This article is an autobiography or has been extensively edited by the subject or by someone connected to the subject.(August 2021)
Michael R. Gordon has been a national security correspondent for The Wall Street Journal since October 2017. Previously, he was a military and diplomacy correspondent for The New York Times for 32 years.During the first phase of the Iraq War, he was the only newspaper reporter embedded with the allied land command under General Tommy Franks, a position that "granted him unique access to cover the invasion strategy and its enactment". He and General Bernard E. Trainor have written three books together, including the best-selling Cobra II . As a journalist for The New York Times, he was the first to report Saddam Hussein's alleged nuclear weapons program in September 2002 with the article "U.S. Says Hussein Intensifies Quest for A-Bomb Parts."
Together with Bernard E. Trainor, Gordon has written three books: The Generals' War, which covers the 1991 Gulf War; Cobra II , which covers the Iraq War begun 2003;and The Endgame, which details the U.S. struggle for Iraq from the aftermath of the invasion and the decision to "Surge" under the Bush administration, to the withdrawal of American troops under President Obama.
The General's War won high praise from several critics and decisionmakers, with then Defense Secretary Dick Cheney describing it as "a fascinating account of the war" that he would "recommend" "as something that gives them a different element of some of the key decisions that were made." Jim Lehrer described it as "A superb account and analysis of what went right and what went wrong in the Gulf War"; and Eliot Cohen, writing in Foreign Affairs , called it "the best single volume on the Gulf War."
Cobra II , which "focuses on the rushed and haphazard preparations for war and the appalling relations between the major players," won praise from Lawrence Freedman in Foreign Affairs , who wrote that "the research is meticulous and properly sourced, the narrative authoritative, the human aspects of conflict never forgotten."Gordon's paper, The New York Times , called it "a work of prodigious research", adding that it "will likely become the benchmark by which other histories of the Iraq invasion are measured." The New Republic , while calling the book "splendid", wrote that "Gordon and Trainor remain imprisoned in an almost exclusively military analysis of what went wrong ... (which) ... unintentionally underplays the essential problem in Iraq--the problem of politics."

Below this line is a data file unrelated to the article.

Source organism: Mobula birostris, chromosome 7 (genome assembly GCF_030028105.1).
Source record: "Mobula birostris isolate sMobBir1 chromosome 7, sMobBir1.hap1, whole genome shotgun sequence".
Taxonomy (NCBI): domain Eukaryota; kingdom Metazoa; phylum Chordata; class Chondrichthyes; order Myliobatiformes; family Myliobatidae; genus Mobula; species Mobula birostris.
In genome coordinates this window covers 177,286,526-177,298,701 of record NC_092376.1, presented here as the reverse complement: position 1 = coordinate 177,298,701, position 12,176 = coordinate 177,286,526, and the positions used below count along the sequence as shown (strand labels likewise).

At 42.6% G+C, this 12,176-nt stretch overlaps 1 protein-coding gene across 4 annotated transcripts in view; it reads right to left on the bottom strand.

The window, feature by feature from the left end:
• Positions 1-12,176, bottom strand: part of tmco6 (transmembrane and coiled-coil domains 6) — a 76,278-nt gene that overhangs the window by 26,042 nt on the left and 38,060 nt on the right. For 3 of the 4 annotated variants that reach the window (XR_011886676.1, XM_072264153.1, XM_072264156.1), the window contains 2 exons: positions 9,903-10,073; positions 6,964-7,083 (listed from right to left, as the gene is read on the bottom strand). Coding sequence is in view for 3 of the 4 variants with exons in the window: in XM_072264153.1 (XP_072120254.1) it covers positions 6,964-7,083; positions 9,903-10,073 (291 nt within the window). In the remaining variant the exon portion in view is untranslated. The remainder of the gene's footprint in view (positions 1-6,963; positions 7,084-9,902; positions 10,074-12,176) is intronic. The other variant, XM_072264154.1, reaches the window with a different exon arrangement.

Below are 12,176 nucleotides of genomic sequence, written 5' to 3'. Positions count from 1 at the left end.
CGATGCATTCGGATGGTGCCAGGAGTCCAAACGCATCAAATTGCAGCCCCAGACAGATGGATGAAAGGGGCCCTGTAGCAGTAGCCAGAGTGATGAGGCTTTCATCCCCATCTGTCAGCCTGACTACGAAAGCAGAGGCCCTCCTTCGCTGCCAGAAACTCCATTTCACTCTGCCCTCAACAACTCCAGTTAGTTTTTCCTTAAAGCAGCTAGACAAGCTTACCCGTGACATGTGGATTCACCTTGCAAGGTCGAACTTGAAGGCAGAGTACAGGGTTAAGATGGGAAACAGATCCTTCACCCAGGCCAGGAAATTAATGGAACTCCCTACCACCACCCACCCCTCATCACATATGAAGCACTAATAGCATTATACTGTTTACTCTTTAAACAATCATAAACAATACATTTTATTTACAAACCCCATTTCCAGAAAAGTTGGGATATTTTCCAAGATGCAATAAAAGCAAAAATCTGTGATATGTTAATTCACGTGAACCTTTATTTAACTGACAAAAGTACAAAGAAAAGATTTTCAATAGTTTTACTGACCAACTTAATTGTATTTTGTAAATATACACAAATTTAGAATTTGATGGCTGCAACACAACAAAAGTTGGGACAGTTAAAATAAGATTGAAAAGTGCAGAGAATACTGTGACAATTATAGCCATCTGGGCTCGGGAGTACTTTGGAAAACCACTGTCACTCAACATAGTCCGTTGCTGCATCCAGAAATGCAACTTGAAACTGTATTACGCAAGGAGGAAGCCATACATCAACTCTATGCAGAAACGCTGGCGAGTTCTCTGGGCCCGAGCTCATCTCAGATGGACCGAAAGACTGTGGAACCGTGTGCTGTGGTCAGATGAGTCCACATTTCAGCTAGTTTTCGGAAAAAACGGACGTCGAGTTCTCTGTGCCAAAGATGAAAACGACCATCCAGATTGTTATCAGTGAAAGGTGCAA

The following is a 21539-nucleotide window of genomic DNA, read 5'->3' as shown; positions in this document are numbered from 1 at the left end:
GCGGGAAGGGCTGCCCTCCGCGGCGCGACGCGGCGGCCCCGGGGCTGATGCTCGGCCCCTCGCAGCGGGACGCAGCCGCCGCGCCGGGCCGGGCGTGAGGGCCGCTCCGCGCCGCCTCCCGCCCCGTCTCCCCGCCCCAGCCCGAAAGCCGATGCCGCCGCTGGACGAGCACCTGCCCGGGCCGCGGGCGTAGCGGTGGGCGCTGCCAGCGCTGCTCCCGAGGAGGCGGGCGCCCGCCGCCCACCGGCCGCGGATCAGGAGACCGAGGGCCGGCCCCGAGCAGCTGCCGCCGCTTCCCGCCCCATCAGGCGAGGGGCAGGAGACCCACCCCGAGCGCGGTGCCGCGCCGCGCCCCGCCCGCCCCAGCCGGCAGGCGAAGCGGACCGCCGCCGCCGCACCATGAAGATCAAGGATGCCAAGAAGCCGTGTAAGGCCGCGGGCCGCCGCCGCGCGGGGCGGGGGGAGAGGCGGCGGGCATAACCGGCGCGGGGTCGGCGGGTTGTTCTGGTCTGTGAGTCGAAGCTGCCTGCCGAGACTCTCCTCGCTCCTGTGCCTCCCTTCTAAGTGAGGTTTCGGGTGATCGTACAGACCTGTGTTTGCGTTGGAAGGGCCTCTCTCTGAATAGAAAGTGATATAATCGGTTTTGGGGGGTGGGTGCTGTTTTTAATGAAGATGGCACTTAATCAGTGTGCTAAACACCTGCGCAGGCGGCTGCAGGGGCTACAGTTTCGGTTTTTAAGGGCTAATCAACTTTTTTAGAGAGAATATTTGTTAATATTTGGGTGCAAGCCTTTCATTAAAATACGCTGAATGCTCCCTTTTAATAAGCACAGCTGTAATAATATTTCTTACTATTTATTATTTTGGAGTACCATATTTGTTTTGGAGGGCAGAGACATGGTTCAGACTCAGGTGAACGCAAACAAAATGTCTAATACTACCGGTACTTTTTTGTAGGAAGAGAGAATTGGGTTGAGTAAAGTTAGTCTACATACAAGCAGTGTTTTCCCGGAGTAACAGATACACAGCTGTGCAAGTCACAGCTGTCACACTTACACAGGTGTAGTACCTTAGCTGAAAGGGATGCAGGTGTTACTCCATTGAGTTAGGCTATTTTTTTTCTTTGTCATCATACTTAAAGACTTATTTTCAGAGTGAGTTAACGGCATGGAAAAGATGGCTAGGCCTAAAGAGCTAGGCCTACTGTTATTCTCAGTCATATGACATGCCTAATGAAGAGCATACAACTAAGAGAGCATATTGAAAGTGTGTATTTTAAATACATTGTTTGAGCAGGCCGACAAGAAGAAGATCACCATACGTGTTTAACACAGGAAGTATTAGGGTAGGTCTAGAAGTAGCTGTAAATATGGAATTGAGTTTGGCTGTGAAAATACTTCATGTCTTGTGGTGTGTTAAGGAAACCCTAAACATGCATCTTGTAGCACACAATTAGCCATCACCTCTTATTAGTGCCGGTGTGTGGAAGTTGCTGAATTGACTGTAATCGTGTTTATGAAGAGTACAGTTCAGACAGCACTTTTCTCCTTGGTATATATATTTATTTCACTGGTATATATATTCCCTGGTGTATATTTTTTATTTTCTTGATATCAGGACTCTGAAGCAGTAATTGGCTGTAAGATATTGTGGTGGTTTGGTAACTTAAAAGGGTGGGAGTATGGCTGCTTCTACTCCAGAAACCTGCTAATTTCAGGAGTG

From West Germany on New Years Day in 1989, Gordon, together with Steven Engelberg broke the news that Imhausen-Chemie, a West German chemical company, had been serving as the "prime contractor" for an alleged Libyan chemical weapons production plant at Rabta since April 1980. The article was based a leak to Gordon "by U.S. administration officials of data that the United States previously had asked West Germany to keep secret".The German government initially denied the allegations, but following further reports on the Rabta plants and pressure from the US administration, a total of three Imhausen employees, including the director, were convicted of illegally supplying CW materials to Libya in October 1991 and a fourth German national was convicted in 1996 for "facilitating Libya's acquisition of computer technology and other equipment to enhance chemical weapons development".
Gordon and Engelberg won a George Polk Award for international reporting following their series of articles.
In 2002, reporting by Gordon and Judith Miller played a key role in raising public support for the Iraq War.Their article, "Threats and Responses: The Iraqis; U.S. Says Hussein Intensifies Quest for A-Bomb Parts", asserted, "Iraq has stepped up its quest for nuclear weapons and has embarked on a worldwide hunt for materials to make an atomic bomb." Anonymous "American officials" and "intelligence experts" are the only sources. Following Miller's later refusal to reveal her source in the "outing" of C.I.A. officer Valerie Plame, the Times reporter spent 85 days in jail and was later released from the newspaper. The decision to release Miller also involved the controversy over the bias of her joint reporting with Gordon regarding Iraq's nuclear intentions and the Bush administration. Despite his involvement in the controversy, Gordon remained the chief military correspondent for The New York Times.
The Gulf War was a war waged by coalition forces from 35 nations led by the United States against Iraq in response to Iraq's invasion and annexation of Kuwait arising from oil pricing and production disputes.
The 2003 invasion of Iraq was the first stage of the Iraq War. The invasion phase began on 19 March 2003 (air) and 20 March 2003 (ground) and lasted just over one month, including 26 days of major combat operations, in which a combined force of troops from the United States, the United Kingdom, Australia and Poland invaded Iraq. This early stage of the war formally ended on 1 May 2003 when U.S. President George W. Bush declared the "end of major combat operations", after which the Coalition Provisional Authority (CPA) was established as the first of several successive transitional governments leading up to the first Iraqi parliamentary election in January 2005. U.S. military forces later remained in Iraq until the withdrawal in 2011.